• Be clear on delivery and returns policies, additional charges and whether your item’s in stock or not.  
  • Make sure the website is secure – look for https:// instead of http:// (the “s” stands for secure) and that there’s an intact key or padlock symbol. Never share your bank or credit card details over email, or any of your passwords.  
  • Keep a record – keep the details of your purchases and check your statements for transactions you don’t recognise.  


What if something goes wrong? You could try and sort it out with the seller. But if not, your credit card issuer may be able to help you, so get in contact with the Lloyds team, if that's your chosen provider.  

Balance transfer credit cards  

Lloyds has had quite a few options for balance transfer credit cards over time. But if you’re not sure what balance transferring is, we’ll give you a quick definition.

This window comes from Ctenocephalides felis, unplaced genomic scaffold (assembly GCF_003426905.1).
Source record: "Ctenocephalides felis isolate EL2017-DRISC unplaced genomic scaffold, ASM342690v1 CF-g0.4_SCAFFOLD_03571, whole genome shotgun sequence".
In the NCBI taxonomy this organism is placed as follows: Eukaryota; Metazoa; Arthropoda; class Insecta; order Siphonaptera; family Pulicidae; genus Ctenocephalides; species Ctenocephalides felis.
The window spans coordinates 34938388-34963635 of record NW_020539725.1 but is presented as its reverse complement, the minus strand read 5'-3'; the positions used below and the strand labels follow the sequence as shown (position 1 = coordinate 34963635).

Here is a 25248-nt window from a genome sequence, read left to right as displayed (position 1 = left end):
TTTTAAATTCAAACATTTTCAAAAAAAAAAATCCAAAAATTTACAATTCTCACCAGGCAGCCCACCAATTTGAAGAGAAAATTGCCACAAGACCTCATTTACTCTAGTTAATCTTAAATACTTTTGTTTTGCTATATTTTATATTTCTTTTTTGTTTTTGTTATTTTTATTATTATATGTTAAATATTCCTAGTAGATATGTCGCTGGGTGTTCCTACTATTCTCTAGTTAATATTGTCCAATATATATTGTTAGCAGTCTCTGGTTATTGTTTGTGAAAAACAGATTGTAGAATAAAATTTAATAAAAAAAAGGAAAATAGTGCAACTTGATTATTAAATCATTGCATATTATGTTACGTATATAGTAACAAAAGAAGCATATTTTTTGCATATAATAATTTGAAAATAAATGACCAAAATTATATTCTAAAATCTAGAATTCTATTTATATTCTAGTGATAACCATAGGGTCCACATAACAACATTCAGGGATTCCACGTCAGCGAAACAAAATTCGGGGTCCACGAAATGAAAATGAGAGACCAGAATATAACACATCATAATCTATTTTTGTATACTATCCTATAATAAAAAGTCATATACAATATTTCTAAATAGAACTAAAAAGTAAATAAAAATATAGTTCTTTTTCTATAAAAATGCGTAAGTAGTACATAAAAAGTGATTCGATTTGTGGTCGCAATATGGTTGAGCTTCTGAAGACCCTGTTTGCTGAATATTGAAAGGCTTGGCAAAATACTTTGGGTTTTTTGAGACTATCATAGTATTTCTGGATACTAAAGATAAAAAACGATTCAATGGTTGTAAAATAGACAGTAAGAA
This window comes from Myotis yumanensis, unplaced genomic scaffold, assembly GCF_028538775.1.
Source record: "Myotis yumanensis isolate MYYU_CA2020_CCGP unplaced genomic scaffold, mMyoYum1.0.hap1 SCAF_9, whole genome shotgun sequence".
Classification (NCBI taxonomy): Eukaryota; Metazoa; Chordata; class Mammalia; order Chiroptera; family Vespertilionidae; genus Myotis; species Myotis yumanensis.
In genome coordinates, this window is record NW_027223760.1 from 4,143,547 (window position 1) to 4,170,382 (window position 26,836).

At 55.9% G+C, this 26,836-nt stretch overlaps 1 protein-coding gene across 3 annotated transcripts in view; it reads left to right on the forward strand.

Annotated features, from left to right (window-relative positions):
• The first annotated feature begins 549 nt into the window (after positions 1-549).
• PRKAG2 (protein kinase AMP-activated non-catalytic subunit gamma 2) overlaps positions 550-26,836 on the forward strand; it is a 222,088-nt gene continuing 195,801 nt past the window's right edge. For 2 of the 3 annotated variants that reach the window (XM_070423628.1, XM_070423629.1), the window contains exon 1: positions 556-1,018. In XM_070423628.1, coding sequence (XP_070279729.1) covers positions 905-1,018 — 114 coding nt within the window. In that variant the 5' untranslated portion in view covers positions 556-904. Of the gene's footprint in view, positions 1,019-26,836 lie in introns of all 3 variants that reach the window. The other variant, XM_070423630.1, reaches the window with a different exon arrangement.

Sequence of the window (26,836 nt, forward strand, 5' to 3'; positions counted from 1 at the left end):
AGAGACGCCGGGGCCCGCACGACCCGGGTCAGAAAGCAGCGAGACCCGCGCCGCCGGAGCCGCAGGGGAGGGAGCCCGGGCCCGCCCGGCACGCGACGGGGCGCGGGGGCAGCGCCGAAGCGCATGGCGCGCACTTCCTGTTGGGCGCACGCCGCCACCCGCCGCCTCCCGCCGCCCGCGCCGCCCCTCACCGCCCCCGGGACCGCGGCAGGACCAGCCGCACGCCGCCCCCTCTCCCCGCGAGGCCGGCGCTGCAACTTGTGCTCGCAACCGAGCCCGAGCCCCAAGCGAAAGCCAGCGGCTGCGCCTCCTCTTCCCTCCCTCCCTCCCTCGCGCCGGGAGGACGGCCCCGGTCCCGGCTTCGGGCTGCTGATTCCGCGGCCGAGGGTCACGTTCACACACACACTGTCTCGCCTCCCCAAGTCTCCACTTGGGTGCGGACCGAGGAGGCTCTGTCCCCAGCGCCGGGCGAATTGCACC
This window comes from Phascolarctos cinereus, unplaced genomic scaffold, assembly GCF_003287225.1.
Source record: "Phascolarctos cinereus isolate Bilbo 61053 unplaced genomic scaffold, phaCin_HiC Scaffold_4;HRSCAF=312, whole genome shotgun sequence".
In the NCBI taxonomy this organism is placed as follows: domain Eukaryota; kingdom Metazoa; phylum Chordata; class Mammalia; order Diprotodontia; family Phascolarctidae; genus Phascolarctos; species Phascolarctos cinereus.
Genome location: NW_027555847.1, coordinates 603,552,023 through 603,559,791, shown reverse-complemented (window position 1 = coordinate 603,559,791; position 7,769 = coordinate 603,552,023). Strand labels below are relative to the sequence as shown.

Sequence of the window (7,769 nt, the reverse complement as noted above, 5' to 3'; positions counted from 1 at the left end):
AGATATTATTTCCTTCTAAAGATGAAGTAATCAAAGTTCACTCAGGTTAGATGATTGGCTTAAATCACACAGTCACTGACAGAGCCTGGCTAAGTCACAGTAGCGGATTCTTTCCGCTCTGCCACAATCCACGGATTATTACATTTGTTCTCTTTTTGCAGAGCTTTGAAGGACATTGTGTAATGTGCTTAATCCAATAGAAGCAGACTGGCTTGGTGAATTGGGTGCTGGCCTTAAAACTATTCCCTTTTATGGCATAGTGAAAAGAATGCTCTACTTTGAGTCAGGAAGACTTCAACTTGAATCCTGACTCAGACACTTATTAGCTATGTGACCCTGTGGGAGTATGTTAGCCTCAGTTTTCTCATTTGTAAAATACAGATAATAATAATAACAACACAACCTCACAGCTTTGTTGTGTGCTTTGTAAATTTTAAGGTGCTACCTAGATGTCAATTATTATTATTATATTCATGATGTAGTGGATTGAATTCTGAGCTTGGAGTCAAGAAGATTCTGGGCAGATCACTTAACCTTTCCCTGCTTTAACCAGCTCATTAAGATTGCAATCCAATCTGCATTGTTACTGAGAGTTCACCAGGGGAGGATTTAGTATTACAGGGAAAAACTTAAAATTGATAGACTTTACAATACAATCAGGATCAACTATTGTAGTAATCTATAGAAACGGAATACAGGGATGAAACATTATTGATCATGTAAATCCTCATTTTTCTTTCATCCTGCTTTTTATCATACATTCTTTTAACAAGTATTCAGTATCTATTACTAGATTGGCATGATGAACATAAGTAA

Transferring your balance means moving money from one credit card to another.  

This is often done in order to take advantage of a lower interest rate, or an introductory interest-free period. But you’d need to make sure your balance was paid off before that introductory 0% interest period finishes, as it could get costly. Balance transfers often incur fees, so keep an eye out for that too. 

Rewards credit cards 

Several of Lloyds credit cards are from its rewards and classic ranges.  

Rewards cards usually offer things like travel discounts, exclusive deals and membership points that can be redeemed in certain shops.  

Rewards cards are like gold dust. They can be difficult to get as they're usually only be issued to those with top-notch credit scores.

One of the downsides to a rewards card is that they usually come with high interest attached. This means they're only suitable if you can afford to pay them back in full each month, because the interest could outweigh the benefits.